The first story is also about change in the human heart. Here the highest potentate of the land still regards himself as open to compassionate action, and can be brought to shame by the example of one of his subjects. The Buddhist King Asoka is suggested, whose short-lived reign attempted in naive fashion to institute virtues without force or violence. Asoka’s brief reign (and the brief reign of nonviolence as a public institution) was like the monk’s day and night, a voluntary witnessing to the effects of nonviolence on others.
In the second story, the jewel-maker is king of his household, and he binds the begging monk until he will confess, that is, until he will kill the goose. The king of this household is ignorant of the truth because he is ignorant of his actions, blindingly lashing out at the monk, imagining him to have “slain” the gem. The monk is willing to suffer not so much on behalf of the goose but on behalf of the truth of his principles. Such courage and stamina must accompany principles if they are to make their way to light — if the truth of the situation with the gem is to be revealed. Who can refrain from a knowing nod to the monk who points to the pile of excrement to identify the gem. What, indeed is the difference between them?
The Western world has never perceived the compelling nature of ahimsa, always viewing itself as privileged to dominate nature, environment, animals, trees, rivers, etc. Early in the history of religious consciousness in the West, Yahweh bids humans “fill the earth, and subdue it, and rule over the fishes of the sea, and the fowls of the air, and all living creatures that move upon the earth” (Genesis: 1,28). This ruling over and subduing commenced from that point on in animal sacrifice and war, culminating directly in our technological subordination of nature, animals, and peoples to systems of suffering and violence. These systems are always seen as necessary for human vitality, be it factory farms, war, or nuclear power. Ultimately, these systems project themselves into every capacity of human effort, a virtual civilization built on violence and suffering.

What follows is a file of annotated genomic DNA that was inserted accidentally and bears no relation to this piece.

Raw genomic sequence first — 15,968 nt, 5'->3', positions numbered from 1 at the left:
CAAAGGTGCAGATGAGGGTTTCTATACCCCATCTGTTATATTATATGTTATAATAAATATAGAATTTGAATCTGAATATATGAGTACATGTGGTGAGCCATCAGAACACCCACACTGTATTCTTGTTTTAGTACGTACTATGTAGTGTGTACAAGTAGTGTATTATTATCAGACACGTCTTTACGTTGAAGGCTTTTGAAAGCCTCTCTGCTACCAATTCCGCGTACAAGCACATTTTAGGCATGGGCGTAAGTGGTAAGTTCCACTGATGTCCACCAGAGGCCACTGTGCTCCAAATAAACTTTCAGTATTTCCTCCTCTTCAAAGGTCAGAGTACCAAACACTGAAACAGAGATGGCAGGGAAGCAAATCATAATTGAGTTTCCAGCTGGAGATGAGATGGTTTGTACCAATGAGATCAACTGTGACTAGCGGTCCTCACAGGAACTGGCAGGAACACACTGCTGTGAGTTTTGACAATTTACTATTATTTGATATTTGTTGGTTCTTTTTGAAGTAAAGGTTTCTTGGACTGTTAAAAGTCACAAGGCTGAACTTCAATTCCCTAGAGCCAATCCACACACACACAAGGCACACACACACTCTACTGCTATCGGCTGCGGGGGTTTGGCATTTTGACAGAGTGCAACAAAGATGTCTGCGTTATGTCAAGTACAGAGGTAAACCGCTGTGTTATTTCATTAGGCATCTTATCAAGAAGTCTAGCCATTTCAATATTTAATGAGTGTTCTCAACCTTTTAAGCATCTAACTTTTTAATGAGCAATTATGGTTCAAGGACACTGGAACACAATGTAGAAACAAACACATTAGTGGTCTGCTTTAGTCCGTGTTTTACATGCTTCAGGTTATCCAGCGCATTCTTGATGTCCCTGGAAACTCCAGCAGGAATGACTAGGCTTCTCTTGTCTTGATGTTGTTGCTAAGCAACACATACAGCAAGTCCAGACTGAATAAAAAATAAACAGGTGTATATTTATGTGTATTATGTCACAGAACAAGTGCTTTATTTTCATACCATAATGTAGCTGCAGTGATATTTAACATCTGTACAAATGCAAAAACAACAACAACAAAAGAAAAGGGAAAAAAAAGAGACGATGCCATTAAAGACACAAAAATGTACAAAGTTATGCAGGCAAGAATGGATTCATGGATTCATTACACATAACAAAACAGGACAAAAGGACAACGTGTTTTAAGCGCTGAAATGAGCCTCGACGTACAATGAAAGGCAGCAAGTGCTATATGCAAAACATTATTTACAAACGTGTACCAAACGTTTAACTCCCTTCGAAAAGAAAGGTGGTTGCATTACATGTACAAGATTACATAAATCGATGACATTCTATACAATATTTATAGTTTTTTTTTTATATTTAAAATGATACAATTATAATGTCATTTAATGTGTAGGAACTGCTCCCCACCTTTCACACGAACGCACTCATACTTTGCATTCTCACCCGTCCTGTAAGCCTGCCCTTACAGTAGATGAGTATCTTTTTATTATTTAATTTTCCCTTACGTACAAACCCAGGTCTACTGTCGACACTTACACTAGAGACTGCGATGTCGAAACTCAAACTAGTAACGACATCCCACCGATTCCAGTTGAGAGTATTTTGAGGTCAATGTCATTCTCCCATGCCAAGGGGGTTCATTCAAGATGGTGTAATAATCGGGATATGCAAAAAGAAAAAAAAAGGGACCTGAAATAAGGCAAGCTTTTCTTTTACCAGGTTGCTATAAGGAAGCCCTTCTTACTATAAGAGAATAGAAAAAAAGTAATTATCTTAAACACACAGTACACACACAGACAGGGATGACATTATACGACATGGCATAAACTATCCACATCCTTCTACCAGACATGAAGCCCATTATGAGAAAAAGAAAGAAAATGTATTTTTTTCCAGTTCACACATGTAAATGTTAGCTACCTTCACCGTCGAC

The genius of ahimsa is both philosophical and psychological. To practice is to be transformed, to confirm the rightness of its way, to feel more in harmony with nature — healthier, more tranquil, without the unconscious need to evoke a violent response if pushed too far becuse we are everywhere and nowhere. Ahimsa is without agenda, pretense, necessity, or emotion, without the need to do something to something or someone else in order to be at peace. Ahimsa is to not feel angry, resentful, passionate, or sad. It is simply to be as everything else is — the empty mind, the trees, the grasses, the sentient beings.